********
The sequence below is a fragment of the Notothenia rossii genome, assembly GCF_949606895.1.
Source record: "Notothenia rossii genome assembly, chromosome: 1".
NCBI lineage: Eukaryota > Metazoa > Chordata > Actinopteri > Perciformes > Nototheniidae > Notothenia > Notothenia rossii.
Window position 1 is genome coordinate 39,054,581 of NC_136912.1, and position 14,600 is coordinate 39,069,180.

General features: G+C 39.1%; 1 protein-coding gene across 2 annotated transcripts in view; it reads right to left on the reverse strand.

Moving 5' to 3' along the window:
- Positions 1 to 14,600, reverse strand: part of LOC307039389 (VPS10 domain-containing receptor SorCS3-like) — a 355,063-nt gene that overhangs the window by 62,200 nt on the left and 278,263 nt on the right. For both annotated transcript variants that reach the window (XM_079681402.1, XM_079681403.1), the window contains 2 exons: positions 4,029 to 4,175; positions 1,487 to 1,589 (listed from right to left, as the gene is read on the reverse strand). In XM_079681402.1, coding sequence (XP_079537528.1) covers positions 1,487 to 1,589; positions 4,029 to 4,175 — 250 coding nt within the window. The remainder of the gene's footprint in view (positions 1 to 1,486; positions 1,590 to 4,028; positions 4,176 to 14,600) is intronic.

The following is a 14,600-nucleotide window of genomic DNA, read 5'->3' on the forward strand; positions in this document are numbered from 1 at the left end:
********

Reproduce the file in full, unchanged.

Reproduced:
The sequence below is a fragment of the Notothenia rossii genome, assembly GCF_949606895.1.
Source record: "Notothenia rossii genome assembly, chromosome: 1".
NCBI lineage: Eukaryota > Metazoa > Chordata > Actinopteri > Perciformes > Nototheniidae > Notothenia > Notothenia rossii.
Window position 1 is genome coordinate 39,054,581 of NC_136912.1, and position 14,600 is coordinate 39,069,180.

General features: G+C 39.1%; 1 protein-coding gene across 2 annotated transcripts in view; it reads right to left on the reverse strand.

Moving 5' to 3' along the window:
- Positions 1 to 14,600, reverse strand: part of LOC307039389 (VPS10 domain-containing receptor SorCS3-like) — a 355,063-nt gene that overhangs the window by 62,200 nt on the left and 278,263 nt on the right. For both annotated transcript variants that reach the window (XM_079681402.1, XM_079681403.1), the window contains 2 exons: positions 4,029 to 4,175; positions 1,487 to 1,589 (listed from right to left, as the gene is read on the reverse strand). In XM_079681402.1, coding sequence (XP_079537528.1) covers positions 1,487 to 1,589; positions 4,029 to 4,175 — 250 coding nt within the window. The remainder of the gene's footprint in view (positions 1 to 1,486; positions 1,590 to 4,028; positions 4,176 to 14,600) is intronic.

The following is a 14,600-nucleotide window of genomic DNA, read 5'->3' on the forward strand; positions in this document are numbered from 1 at the left end: